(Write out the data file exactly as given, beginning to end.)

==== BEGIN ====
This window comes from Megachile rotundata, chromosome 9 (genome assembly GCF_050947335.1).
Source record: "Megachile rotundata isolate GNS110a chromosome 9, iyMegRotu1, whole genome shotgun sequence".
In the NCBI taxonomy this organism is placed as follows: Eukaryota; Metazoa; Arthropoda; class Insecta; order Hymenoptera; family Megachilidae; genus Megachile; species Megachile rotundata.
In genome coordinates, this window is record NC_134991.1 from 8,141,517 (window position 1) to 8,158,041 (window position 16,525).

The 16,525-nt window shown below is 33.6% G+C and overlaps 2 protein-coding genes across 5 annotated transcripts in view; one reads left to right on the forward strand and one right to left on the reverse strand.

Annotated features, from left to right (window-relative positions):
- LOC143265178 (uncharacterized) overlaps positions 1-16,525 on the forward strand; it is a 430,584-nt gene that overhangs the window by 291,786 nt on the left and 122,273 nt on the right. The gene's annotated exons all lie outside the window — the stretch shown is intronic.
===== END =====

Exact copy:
This window comes from Megachile rotundata, chromosome 9 (genome assembly GCF_050947335.1).
Source record: "Megachile rotundata isolate GNS110a chromosome 9, iyMegRotu1, whole genome shotgun sequence".
In the NCBI taxonomy this organism is placed as follows: Eukaryota; Metazoa; Arthropoda; class Insecta; order Hymenoptera; family Megachilidae; genus Megachile; species Megachile rotundata.
In genome coordinates, this window is record NC_134991.1 from 8,141,517 (window position 1) to 8,158,041 (window position 16,525).

The 16,525-nt window shown below is 33.6% G+C and overlaps 2 protein-coding genes across 5 annotated transcripts in view; one reads left to right on the forward strand and one right to left on the reverse strand.

Annotated features, from left to right (window-relative positions):
- LOC143265178 (uncharacterized) overlaps positions 1-16,525 on the forward strand; it is a 430,584-nt gene that overhangs the window by 291,786 nt on the left and 122,273 nt on the right. The gene's annotated exons all lie outside the window — the stretch shown is intronic.